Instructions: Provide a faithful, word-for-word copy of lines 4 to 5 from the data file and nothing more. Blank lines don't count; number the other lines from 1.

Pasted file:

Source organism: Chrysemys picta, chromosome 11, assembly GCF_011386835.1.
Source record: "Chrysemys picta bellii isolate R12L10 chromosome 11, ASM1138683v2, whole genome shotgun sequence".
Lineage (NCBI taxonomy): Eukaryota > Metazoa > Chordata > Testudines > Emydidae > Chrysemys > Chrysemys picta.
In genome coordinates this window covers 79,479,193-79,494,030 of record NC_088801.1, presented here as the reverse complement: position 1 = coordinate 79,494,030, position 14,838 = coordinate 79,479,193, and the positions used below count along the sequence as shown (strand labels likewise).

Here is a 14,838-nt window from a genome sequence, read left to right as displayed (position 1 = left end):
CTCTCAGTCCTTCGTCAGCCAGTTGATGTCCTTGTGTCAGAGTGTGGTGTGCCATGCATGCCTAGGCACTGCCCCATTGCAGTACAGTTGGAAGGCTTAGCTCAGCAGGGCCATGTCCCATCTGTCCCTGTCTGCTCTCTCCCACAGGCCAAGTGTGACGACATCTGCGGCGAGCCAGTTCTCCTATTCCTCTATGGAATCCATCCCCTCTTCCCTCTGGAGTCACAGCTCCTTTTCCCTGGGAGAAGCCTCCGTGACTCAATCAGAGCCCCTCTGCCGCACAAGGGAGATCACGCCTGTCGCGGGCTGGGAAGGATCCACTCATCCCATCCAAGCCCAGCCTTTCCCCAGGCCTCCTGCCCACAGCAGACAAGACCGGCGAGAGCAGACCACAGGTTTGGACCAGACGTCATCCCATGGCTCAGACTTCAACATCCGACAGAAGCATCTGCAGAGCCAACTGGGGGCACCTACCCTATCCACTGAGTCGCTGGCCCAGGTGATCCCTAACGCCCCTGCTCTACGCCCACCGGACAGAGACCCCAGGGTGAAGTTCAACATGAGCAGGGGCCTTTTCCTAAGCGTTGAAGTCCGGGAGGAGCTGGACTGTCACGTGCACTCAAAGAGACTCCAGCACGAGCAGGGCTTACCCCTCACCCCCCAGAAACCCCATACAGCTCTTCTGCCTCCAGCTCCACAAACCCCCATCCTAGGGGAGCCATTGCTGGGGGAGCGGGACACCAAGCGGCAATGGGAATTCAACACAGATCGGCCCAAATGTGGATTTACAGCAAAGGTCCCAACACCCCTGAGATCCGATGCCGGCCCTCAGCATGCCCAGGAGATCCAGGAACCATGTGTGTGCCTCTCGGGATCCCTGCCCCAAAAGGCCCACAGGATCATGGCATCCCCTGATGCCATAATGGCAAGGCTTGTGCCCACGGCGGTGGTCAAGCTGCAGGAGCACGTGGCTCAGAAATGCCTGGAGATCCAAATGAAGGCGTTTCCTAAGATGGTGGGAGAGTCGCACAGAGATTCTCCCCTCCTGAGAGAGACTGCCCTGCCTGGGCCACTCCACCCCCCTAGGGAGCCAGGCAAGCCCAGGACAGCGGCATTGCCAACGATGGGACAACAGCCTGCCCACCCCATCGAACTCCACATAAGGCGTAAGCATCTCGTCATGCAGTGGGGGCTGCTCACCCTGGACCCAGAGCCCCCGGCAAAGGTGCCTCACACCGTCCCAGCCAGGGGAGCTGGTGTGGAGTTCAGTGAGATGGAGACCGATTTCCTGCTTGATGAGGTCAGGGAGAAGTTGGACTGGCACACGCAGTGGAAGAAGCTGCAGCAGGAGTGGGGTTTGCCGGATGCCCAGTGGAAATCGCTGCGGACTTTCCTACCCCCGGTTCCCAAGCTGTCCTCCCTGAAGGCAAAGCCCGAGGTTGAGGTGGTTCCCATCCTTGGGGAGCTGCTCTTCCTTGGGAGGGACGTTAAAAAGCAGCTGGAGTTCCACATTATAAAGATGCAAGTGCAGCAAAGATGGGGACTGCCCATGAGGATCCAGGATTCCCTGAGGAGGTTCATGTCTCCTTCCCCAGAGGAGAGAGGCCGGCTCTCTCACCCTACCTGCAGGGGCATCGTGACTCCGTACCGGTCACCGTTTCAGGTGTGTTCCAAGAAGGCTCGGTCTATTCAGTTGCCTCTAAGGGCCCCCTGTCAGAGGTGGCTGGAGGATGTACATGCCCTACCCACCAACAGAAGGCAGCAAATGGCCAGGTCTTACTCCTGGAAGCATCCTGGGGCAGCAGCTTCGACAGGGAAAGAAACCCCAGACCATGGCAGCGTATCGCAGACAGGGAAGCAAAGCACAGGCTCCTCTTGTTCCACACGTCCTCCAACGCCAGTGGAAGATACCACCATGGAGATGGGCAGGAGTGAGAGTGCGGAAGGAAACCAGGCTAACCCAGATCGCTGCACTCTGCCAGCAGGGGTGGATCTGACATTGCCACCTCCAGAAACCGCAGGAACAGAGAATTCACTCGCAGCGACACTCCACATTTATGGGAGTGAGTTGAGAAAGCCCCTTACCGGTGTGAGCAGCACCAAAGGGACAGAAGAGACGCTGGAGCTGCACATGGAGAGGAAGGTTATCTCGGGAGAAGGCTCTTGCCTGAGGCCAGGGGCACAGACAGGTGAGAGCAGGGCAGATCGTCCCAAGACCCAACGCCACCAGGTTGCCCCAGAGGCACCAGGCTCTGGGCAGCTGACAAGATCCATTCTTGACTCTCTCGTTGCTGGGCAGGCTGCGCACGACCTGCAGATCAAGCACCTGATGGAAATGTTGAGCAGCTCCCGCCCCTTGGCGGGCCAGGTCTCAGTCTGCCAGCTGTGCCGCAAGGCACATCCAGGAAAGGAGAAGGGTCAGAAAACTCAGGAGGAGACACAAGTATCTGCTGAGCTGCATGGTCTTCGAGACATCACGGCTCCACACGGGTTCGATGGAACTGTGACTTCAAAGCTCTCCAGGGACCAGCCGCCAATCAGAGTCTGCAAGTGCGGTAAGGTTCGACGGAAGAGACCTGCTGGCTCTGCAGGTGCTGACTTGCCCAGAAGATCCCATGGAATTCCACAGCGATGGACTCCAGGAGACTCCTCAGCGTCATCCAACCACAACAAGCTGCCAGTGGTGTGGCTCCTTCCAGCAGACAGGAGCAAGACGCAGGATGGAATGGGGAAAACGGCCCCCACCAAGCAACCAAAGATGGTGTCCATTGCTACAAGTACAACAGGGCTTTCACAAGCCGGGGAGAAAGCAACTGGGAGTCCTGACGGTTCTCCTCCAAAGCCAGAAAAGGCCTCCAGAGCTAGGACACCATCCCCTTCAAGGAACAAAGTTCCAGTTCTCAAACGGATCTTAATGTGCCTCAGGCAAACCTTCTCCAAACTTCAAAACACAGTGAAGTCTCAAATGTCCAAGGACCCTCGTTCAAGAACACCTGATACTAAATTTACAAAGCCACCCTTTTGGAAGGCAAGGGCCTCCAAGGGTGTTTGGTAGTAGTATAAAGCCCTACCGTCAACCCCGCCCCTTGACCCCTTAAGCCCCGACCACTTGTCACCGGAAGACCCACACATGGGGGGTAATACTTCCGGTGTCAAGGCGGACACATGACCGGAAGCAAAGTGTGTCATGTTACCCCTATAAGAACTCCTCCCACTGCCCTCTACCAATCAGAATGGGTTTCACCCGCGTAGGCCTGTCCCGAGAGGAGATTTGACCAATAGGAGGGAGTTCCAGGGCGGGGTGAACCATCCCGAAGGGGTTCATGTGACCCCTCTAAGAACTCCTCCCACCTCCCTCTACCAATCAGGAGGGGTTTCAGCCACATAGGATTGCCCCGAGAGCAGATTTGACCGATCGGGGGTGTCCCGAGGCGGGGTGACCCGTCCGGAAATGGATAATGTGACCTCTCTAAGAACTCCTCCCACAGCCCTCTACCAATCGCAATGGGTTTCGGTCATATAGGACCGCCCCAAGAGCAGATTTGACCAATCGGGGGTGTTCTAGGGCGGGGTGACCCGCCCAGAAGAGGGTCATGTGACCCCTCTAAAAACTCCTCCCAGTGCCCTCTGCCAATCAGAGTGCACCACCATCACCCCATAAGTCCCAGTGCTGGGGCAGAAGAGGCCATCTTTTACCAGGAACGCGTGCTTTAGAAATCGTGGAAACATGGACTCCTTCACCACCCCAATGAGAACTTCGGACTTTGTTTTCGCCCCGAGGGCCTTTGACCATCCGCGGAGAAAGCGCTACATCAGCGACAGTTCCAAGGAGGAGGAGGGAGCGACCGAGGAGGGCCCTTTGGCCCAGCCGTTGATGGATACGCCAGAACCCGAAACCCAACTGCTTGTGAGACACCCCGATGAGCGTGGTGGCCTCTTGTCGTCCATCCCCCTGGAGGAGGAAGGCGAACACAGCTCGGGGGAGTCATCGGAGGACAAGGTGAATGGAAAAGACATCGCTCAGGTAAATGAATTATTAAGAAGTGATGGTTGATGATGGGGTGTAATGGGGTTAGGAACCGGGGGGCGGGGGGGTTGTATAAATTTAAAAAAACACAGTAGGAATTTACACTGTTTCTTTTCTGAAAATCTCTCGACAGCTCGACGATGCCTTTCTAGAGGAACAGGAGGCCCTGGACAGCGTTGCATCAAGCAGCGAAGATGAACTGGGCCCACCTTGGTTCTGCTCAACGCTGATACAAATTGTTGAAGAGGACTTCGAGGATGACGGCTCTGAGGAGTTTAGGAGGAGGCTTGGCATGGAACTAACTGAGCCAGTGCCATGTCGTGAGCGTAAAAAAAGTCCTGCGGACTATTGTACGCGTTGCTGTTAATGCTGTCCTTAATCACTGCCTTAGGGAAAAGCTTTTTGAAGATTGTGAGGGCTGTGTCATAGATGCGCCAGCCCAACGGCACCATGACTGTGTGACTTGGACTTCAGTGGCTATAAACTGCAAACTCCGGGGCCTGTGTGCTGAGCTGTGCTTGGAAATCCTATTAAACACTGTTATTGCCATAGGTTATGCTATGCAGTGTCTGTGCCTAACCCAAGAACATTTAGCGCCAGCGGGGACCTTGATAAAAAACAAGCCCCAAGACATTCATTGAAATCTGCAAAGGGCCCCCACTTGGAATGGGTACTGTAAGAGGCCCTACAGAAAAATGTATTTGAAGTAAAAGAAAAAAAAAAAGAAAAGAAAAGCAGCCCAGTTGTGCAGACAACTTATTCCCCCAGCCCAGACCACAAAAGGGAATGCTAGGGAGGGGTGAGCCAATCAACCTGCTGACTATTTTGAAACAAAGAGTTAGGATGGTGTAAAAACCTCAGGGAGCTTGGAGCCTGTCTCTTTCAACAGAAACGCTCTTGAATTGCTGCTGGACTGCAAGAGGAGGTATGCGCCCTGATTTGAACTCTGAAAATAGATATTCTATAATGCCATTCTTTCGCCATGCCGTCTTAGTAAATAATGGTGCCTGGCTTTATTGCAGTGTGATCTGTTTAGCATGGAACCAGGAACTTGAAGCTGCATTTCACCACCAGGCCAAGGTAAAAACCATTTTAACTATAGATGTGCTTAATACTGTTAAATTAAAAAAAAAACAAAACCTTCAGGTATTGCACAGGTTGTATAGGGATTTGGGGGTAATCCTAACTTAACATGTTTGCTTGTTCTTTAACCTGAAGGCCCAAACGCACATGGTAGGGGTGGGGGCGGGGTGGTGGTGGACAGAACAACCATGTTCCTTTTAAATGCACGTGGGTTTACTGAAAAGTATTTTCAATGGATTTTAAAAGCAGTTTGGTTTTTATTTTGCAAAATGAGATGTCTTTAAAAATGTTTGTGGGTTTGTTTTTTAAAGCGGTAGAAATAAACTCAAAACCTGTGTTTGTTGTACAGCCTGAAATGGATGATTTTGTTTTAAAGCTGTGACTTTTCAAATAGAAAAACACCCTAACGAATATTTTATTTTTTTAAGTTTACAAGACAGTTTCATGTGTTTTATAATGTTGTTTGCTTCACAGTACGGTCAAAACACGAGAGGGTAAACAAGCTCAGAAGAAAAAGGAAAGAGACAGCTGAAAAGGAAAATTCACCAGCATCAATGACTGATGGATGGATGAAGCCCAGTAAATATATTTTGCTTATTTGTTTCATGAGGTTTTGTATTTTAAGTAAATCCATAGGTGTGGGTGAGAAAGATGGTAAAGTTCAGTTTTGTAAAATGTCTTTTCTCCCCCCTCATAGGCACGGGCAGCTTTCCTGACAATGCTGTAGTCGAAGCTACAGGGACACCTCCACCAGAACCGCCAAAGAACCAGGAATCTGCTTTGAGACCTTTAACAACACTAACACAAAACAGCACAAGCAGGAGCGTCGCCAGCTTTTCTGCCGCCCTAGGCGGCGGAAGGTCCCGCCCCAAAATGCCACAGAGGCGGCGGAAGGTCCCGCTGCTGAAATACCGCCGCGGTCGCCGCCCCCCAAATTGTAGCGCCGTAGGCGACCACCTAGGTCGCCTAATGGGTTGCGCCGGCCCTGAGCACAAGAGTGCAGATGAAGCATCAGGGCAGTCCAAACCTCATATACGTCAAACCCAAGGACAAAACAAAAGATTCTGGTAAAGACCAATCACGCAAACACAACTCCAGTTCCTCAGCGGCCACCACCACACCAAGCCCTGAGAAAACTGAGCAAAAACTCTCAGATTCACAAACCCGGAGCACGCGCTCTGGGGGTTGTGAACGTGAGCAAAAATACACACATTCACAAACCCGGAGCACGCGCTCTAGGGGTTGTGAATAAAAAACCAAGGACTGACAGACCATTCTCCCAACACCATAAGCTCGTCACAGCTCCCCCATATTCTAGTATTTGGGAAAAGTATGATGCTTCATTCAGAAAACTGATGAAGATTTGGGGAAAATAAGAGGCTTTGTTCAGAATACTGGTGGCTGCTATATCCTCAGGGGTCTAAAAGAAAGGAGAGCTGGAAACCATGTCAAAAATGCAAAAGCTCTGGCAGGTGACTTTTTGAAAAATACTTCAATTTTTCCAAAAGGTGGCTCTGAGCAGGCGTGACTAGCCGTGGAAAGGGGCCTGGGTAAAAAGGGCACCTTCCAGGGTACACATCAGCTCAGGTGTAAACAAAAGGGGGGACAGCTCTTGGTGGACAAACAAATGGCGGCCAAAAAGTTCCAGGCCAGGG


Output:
In genome coordinates this window covers 79,479,193-79,494,030 of record NC_088801.1, presented here as the reverse complement: position 1 = coordinate 79,494,030, position 14,838 = coordinate 79,479,193, and the positions used below count along the sequence as shown (strand labels likewise).

Here is a 14,838-nt window from a genome sequence, read left to right as displayed (position 1 = left end):